I've always loved the saying "It takes a village to raise a child" and having been a mother for a few years now I can whole-heartedly attest to that fact! But now, we need to turn our attention to the fact that it takes a village to bring home a child! I love you, Jess and am proud of all that you and Travis are doing. And Happy Birthday Week!

Friday, February 17, 2012

You have so much to say...

"It's so easy to keep up with you on Facebook"

"I like how you post pictures throughout your entire date night"

"You should really start a blog, you have so much to say"

So, I think these are people's way of telling me, "Ok, enough already with the social media!" But I'm going to take it as a compliment that I have so much going on between my two ears that I can't possibly get it all out in 140 characters or less! So I may be late to the party, but I've decided to try my hand at this blogging thing. (And I really have no idea what I'm doing tech-wise so forgive any future cyber blunders.) At the very least it should help to better articulate this word-vomit that is a product of being home with 2 children much of the day.

 And speaking of stay-at-home moms, let me tell you how off my perception was of them. Before having children I had very few friends with children. Actually, I think the 'very few' could be replaced with 'one'. So, its fair to say I didn't have any idea of what I was getting myself into. I saw stay-at-home moms at the grocery store in their yoga pants pushing around the extra-long race-car cart (that always seemed to run over my toe) with total envy. I snidely thought, "How nice it must be to actually be able to go to the gym in the middle of the day instead of reportong to work for 8 hours like the rest of us." Then I thought, "I'll bet when she gets home she opens up a box of Bon Bons and watches All My Children while her kids take naps. She has got it made!" (I'm not proud that these thoughts entered my mind, but they did, so I'm being real here.)
My wedding day 2004
July 2007. Back when I could still play house.
By the way, I gained 80 pounds my first pregnancy. seriously.

2009- Davis, my 2nd, at 36 weeks.
Umbilical cord wrapped around his neck twice.
But he turned out just perfect!

2010- My silly little family 

So.... 4 years and 2 kids later I think back to that perception and I want to slap the old me across the face. That poor woman may have very well slept in those yoga pants and not had the time or energy to even get dressed that day. And having those kids strapped in that impossible-to-push-around-enter-curse-word-here-cart was probably the most 'break' she got that day. If she did eat a Bon Bon, it was probably one her kid refused to eat for dessert because he had asked for the lollipop, not the Bon Bon. And she probably had to hear it on the news that All My Children had actually been canceled so she would never be able to know how many husbands Erica Kane would actually end up having!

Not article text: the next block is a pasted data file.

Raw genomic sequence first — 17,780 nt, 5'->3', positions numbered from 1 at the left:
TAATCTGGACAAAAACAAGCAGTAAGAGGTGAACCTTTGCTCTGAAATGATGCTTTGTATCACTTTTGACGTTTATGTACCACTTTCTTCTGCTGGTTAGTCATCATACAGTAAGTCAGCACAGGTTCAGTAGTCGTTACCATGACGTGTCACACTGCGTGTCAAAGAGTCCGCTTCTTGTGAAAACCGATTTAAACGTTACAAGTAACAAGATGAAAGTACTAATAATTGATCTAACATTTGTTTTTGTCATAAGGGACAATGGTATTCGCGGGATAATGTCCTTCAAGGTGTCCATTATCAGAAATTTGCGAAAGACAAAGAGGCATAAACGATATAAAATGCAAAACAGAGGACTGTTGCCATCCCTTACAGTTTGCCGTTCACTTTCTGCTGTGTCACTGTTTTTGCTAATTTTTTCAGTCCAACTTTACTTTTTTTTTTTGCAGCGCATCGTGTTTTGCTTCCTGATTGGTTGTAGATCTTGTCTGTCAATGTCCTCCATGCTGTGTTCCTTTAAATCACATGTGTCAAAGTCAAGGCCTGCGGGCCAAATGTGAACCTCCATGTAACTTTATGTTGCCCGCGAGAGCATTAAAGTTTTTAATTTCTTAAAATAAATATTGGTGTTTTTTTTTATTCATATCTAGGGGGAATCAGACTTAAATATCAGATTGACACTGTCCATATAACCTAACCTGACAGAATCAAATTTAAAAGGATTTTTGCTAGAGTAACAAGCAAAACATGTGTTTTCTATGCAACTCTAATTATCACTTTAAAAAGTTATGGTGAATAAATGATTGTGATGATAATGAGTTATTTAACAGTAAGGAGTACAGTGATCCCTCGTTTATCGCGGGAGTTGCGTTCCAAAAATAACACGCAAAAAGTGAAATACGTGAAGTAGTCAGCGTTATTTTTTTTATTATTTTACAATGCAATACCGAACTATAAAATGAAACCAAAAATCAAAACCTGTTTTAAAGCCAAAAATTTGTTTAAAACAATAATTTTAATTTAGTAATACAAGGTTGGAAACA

This was my favorite husband of Erica's- Jackson Montgomery.
I mean, he looks like a Ken doll. How could she not be eternally happy with him?

(side note: Yes, I did watch All My Children for YEARS before I actually had children. Ironic? Perhaps. But year to date I have never eaten a Bon Bon though my husband filled my stocking with them at Christmas this year. I gave every one of them to the kids.)

And by the grace of God, here I am. Slowly, and humbly discovering what it means and how it actually is to be a mom.

Some random thoughts for future posts:

  • What happened to me when I woke up one morning with a 4 week old baby and couldn't walk. 
  • How social media has kept me sane as a mom and is my naptime 'happy hour'. (side note: I met one of my real-life best friends on Facebook)
  • When I realized that raising a successful, productive citizen in this world would be for nothing if I didn't show them Jesus along the way. 

So join me or don't, but I will be here attempting to clean up my word-vomit and form some sort of story. And my hope is to connect with other reformed closet-mom-loathers. Maybe we can share stories over a Bon Bon one day.